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Figure 2: (A) DMS footprinting of the VEGF G-rich single strand in the presence of 100 mM KCl. AG and TC lanes represent purine and pyrimidine- specific Maxam–Gilbert sequencing reactions, respectively. Lanes 1 and 2 correspond to the G-rich strand DMS treated and untreated, respectively. (B and C) Autoradiogram showing DMS modification sites on the G-rich strand of a supercoiled (B) or linearized (C) form of pGL3-VEGF plasmid. Lanes 1 and 2 represent respective cytosine and guanine-specific dideoxysequencing reactions using the same primer as for the extension reactions. Lanes 3 and 4 correspond to the pGL3-VEGF plasmids that are untreated and treated with DMS (0.25%), respectively. Each band reflects extension reaction products of a gene specific primer designed to anneal to the G-rich strand of the plasmid DNA to map the DMS modification sites on the same strand. The bracket ‘G4’ represents a proposed G-quadruplex-forming region and brackets ‘UF’ and ‘DF’ represent the up- and downstream flanking regions of the G-quadruplex-forming sequence. (D) Summary of the results from both DMS footprinting experiments. The DMS-protected guanine residues within the G-rich sequences of the VEGF promoter are indicated by open circles, and closed circles indicate the guanine residues methylated by DMS. Data shown are representative of at least two experiments.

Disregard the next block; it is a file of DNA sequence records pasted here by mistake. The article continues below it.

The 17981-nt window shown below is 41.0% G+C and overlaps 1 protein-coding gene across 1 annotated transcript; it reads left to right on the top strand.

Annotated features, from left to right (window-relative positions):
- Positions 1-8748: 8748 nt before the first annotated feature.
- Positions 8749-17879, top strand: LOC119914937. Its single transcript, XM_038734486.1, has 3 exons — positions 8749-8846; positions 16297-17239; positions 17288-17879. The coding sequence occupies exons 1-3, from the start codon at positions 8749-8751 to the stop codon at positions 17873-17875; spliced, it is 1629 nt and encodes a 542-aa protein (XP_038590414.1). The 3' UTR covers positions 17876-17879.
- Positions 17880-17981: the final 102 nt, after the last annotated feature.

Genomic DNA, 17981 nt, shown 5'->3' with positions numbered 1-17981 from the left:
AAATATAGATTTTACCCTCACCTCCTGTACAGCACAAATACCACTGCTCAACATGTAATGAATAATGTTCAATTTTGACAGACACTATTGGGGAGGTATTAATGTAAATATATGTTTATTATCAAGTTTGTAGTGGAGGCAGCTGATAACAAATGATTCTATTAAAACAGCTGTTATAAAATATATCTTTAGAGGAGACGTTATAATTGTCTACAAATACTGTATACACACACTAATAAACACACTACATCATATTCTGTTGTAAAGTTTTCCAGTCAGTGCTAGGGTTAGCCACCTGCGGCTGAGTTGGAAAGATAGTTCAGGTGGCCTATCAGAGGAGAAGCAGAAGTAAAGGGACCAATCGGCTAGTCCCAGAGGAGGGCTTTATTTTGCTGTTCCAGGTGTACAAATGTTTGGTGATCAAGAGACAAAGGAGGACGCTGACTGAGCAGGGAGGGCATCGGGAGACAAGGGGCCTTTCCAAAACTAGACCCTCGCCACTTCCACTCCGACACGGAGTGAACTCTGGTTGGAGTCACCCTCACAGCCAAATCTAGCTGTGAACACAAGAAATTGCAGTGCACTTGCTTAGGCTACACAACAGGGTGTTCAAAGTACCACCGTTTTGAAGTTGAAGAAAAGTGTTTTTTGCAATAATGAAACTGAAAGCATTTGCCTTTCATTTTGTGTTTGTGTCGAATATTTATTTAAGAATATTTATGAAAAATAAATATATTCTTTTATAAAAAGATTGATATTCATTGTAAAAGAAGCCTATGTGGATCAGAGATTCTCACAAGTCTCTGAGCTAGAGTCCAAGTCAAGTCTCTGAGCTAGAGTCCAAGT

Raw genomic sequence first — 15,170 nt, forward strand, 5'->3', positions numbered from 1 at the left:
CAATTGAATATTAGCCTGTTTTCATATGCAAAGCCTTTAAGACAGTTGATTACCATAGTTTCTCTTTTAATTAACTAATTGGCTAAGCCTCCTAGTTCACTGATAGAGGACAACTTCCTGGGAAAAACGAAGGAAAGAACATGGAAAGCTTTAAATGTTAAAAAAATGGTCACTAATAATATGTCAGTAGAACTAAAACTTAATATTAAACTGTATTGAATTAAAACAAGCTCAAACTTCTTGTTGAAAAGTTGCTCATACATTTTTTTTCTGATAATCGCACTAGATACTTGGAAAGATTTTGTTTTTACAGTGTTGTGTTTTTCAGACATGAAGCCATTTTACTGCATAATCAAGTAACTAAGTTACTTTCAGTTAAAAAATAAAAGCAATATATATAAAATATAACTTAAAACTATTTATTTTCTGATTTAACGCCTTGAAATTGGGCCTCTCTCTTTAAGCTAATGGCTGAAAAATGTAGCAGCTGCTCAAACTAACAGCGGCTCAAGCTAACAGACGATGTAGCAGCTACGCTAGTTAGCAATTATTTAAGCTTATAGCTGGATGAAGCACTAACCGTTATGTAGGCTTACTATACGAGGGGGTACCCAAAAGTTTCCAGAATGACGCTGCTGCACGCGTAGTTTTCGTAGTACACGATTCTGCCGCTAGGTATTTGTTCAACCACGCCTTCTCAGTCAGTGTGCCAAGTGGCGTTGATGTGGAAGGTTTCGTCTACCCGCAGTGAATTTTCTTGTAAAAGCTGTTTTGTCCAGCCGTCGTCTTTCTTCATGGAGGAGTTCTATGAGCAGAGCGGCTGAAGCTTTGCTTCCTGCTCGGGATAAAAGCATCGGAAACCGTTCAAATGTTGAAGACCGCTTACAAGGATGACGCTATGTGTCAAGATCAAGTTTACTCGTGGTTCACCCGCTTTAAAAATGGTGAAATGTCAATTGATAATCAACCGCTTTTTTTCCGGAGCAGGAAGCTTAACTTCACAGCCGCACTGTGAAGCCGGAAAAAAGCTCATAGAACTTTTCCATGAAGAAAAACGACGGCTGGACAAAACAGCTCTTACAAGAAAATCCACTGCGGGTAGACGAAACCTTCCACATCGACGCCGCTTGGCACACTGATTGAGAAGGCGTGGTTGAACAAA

Mentions: DMS footprinting is useful for fine mapping the presence of G-quadruplex structures within the promoter region (20,21). The formation of G-quadruplex structures requires N7 of guanine, which is subsequently protected from N7 methylation by DMS (20,21). Consistent with our previous studies (20), DMS footprinting revealed that a unique G-quadruplex structure is formed in the G-rich single strand of the pPu/pPy tract of the VEGF promoter region. This tract has the capacity to form a unique intramolecular G-quadruplex structure in the presence of K+, which requires four guanine blocks (GR-I to GR-IV), consisting of 12 total guanines (Figure 1A). DMS cleavage of the VEGF G-rich single strand showed that three stacked G-tetrads formed by four G-stretches were protected from methylation by DMS (except one guanine residue indicated by an asterisk), whereas two guanine residues within the central loop showed hypersensitivity to DMS (Figure 2A, lane 1). We further examined G-quadruplex formation in the promoter DNA duplex of the VEGF gene (787 to +50) using in vitro DMS footprinting experiments with a supercoiled form of plasmid pGL3-VEGFP. As shown in Figure 2B (lane 4), under supercoiled conditions DMS shows dramatically reduced reactivity within the four 5′-end runs of guanines (bracket ‘G4′) on the G-rich strand of the pPu/pPy tract of the VEGF promoter region, where G-quadruplex structures are proposed to be present. In contrast, the flanking regions (Brackets ‘UF’ and ‘DF’) of the proposed G-quadruplex-forming sequence show enhanced reactivity to DMS (Figure 2B, lane 4), presumably because of the presence of locally unwound structures at the junctions between normal duplex regions and stable secondary structures. Interestingly, a moderate reactivity of DMS toward some of the guanine residues from GR-III was found, suggesting a loop region of the G-quadruplex structures as observed in studies using a single-stranded G-rich DNA (Figure 2A, lane 1). The reactivity of DMS toward the guanine residues within the complete G-rich region is normal in the linearized form of plasmid pGL3-VEGFP (Figure 2C, lane 4), showing that negative supercoiling is required to drive the local unwinding of the pPu/pPy tract, allowing a specific G-rich region to form a G-quadruplex. The results of DMS footprinting for the VEGF G-rich single strand and the G-rich region within a supercoiled plasmid pGL3-VEGFP in the presence of 100 mM KCl are summarized in Figure 2D.Figure 2.